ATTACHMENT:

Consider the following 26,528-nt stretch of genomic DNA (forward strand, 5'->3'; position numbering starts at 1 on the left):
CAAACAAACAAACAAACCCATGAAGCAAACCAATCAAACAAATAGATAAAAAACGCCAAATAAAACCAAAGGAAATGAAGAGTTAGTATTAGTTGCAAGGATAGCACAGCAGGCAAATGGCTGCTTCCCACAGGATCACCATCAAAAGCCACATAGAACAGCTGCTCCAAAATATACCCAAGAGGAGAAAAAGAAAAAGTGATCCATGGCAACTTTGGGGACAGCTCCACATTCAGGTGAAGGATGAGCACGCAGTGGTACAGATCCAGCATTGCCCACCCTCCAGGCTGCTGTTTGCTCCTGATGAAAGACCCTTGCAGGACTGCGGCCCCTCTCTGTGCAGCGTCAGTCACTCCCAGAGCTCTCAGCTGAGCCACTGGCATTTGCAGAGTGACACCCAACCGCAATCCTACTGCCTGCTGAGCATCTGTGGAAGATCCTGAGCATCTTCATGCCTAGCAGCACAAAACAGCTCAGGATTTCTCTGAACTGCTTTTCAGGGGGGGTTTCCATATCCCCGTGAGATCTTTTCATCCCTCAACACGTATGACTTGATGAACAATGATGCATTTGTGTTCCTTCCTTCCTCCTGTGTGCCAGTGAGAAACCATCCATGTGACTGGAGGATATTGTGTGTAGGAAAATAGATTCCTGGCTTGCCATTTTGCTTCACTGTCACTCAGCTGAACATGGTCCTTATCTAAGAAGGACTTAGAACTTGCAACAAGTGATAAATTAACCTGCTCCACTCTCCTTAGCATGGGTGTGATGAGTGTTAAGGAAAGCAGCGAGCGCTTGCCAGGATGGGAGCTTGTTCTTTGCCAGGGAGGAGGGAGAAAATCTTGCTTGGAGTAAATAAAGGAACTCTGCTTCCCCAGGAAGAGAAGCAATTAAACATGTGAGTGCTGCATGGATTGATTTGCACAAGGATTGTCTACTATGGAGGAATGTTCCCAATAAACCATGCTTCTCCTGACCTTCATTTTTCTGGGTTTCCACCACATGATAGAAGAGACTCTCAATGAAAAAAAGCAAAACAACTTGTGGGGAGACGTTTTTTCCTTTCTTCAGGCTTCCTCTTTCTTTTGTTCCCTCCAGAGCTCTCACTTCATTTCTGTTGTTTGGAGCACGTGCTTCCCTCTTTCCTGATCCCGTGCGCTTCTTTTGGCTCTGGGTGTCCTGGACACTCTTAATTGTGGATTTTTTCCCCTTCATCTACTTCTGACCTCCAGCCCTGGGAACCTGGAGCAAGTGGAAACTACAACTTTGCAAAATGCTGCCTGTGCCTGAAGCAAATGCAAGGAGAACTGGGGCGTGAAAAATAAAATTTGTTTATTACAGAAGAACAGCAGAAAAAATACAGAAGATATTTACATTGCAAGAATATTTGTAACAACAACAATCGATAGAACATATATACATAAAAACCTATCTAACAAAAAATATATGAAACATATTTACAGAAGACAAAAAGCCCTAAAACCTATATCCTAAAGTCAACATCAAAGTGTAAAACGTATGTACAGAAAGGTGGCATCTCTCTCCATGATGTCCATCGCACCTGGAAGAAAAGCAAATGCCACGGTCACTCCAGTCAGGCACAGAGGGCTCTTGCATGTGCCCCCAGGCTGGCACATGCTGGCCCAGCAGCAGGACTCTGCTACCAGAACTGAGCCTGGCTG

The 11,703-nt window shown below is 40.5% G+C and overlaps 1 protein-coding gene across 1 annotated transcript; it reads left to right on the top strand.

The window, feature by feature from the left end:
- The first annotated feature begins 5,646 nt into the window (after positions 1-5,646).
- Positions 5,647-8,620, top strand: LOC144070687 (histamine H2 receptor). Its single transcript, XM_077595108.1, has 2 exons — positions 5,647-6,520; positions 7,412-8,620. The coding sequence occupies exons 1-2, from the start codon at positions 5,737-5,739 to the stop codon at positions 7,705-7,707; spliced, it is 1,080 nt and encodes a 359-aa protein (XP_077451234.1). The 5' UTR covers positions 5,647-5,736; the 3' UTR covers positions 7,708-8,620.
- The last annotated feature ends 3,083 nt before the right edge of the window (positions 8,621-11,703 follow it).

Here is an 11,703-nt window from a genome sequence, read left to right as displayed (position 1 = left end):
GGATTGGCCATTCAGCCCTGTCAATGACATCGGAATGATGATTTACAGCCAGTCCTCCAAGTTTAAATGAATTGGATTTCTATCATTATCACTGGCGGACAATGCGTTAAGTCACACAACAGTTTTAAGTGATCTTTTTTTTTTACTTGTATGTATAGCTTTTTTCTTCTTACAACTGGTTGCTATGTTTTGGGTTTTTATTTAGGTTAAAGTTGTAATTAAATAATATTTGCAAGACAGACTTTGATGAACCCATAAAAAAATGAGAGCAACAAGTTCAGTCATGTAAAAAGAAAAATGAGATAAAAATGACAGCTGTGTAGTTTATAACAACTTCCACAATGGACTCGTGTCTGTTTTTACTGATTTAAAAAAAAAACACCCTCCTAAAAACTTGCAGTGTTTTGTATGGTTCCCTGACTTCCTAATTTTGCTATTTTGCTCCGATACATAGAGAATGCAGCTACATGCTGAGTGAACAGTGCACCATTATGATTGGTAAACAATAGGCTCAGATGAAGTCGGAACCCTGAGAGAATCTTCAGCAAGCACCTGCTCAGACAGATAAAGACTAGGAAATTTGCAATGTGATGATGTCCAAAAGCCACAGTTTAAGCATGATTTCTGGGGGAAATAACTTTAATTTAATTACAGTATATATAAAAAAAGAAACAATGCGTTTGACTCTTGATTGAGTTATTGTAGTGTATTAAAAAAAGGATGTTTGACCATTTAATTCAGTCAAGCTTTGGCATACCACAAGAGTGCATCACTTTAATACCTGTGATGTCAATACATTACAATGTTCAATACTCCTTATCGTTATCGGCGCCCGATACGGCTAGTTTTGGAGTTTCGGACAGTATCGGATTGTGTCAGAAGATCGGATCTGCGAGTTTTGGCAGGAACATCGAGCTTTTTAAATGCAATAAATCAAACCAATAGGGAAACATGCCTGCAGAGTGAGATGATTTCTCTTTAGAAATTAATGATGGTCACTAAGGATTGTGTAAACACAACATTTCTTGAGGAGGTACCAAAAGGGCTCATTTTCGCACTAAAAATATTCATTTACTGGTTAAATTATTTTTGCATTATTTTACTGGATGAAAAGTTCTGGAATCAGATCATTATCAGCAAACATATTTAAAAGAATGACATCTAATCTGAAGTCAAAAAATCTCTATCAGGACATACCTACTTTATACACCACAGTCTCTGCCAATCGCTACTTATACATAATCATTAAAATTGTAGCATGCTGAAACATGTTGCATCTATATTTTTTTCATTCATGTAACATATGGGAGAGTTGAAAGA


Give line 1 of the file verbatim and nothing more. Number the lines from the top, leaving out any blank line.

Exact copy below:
Consider the following 26,528-nt stretch of genomic DNA (forward strand, 5'->3'; position numbering starts at 1 on the left):